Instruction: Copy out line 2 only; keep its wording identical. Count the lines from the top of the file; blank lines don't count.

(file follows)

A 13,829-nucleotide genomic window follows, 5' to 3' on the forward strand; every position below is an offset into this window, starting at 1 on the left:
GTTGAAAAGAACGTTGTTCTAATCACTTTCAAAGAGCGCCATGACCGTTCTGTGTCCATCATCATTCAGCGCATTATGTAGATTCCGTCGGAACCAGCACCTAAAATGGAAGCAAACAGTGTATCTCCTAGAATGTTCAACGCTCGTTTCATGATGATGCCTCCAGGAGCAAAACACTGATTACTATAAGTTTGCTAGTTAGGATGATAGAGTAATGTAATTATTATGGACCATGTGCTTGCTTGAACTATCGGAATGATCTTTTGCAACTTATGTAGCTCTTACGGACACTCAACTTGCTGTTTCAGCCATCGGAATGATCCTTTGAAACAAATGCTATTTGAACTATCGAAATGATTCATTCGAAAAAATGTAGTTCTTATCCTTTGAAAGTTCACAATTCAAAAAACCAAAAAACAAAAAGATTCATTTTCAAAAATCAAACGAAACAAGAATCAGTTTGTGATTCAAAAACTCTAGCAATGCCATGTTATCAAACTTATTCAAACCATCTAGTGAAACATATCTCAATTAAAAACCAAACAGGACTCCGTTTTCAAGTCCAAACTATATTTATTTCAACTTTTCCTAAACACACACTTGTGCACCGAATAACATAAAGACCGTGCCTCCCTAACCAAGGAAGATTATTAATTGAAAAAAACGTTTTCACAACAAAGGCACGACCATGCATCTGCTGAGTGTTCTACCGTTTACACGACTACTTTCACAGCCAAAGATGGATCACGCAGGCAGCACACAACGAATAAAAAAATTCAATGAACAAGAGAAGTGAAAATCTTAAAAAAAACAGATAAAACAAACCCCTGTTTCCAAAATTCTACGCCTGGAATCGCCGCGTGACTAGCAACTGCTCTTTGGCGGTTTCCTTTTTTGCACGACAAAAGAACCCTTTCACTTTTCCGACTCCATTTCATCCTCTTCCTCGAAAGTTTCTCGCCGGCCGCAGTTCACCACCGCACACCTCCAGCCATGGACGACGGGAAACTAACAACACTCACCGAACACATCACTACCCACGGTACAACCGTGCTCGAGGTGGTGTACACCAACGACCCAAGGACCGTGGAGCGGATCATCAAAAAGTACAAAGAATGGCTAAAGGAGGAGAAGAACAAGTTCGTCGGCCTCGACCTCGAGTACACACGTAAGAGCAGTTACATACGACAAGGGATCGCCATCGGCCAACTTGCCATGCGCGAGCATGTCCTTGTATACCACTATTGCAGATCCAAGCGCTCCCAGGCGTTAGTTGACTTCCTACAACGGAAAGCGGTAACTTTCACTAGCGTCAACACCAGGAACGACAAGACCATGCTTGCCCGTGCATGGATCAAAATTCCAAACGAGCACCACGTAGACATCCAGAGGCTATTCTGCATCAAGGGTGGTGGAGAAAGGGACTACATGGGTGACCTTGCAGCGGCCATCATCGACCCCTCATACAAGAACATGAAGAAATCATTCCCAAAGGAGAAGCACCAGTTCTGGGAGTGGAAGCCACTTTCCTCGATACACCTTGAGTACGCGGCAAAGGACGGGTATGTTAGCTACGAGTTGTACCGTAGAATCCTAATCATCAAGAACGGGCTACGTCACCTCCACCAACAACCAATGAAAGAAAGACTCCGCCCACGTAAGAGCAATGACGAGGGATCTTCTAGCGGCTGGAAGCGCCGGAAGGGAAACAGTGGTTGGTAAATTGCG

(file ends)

GTTGAAAAGAACGTTGTTCTAATCACTTTCAAAGAGCGCCATGACCGTTCTGTGTCCATCATCATTCAGCGCATTATGTAGATTCCGTCGGAACCAGCACCTAAAATGGAAGCAAACAGTGTATCTCCTAGAATGTTCAACGCTCGTTTCATGATGATGCCTCCAGGAGCAAAACACTGATTACTATAAGTTTGCTAGTTAGGATGATAGAGTAATGTAATTATTATGGACCATGTGCTTGCTTGAACTATCGGAATGATCTTTTGCAACTTATGTAGCTCTTACGGACACTCAACTTGCTGTTTCAGCCATCGGAATGATCCTTTGAAACAAATGCTATTTGAACTATCGAAATGATTCATTCGAAAAAATGTAGTTCTTATCCTTTGAAAGTTCACAATTCAAAAAACCAAAAAACAAAAAGATTCATTTTCAAAAATCAAACGAAACAAGAATCAGTTTGTGATTCAAAAACTCTAGCAATGCCATGTTATCAAACTTATTCAAACCATCTAGTGAAACATATCTCAATTAAAAACCAAACAGGACTCCGTTTTCAAGTCCAAACTATATTTATTTCAACTTTTCCTAAACACACACTTGTGCACCGAATAACATAAAGACCGTGCCTCCCTAACCAAGGAAGATTATTAATTGAAAAAAACGTTTTCACAACAAAGGCACGACCATGCATCTGCTGAGTGTTCTACCGTTTACACGACTACTTTCACAGCCAAAGATGGATCACGCAGGCAGCACACAACGAATAAAAAAATTCAATGAACAAGAGAAGTGAAAATCTTAAAAAAAACAGATAAAACAAACCCCTGTTTCCAAAATTCTACGCCTGGAATCGCCGCGTGACTAGCAACTGCTCTTTGGCGGTTTCCTTTTTTGCACGACAAAAGAACCCTTTCACTTTTCCGACTCCATTTCATCCTCTTCCTCGAAAGTTTCTCGCCGGCCGCAGTTCACCACCGCACACCTCCAGCCATGGACGACGGGAAACTAACAACACTCACCGAACACATCACTACCCACGGTACAACCGTGCTCGAGGTGGTGTACACCAACGACCCAAGGACCGTGGAGCGGATCATCAAAAAGTACAAAGAATGGCTAAAGGAGGAGAAGAACAAGTTCGTCGGCCTCGACCTCGAGTACACACGTAAGAGCAGTTACATACGACAAGGGATCGCCATCGGCCAACTTGCCATGCGCGAGCATGTCCTTGTATACCACTATTGCAGATCCAAGCGCTCCCAGGCGTTAGTTGACTTCCTACAACGGAAAGCGGTAACTTTCACTAGCGTCAACACCAGGAACGACAAGACCATGCTTGCCCGTGCATGGATCAAAATTCCAAACGAGCACCACGTAGACATCCAGAGGCTATTCTGCATCAAGGGTGGTGGAGAAAGGGACTACATGGGTGACCTTGCAGCGGCCATCATCGACCCCTCATACAAGAACATGAAGAAATCATTCCCAAAGGAGAAGCACCAGTTCTGGGAGTGGAAGCCACTTTCCTCGATACACCTTGAGTACGCGGCAAAGGACGGGTATGTTAGCTACGAGTTGTACCGTAGAATCCTAATCATCAAGAACGGGCTACGTCACCTCCACCAACAACCAATGAAAGAAAGACTCCGCCCACGTAAGAGCAATGACGAGGGATCTTCTAGCGGCTGGAAGCGCCGGAAGGGAAACAGTGGTTGGTAAATTGCG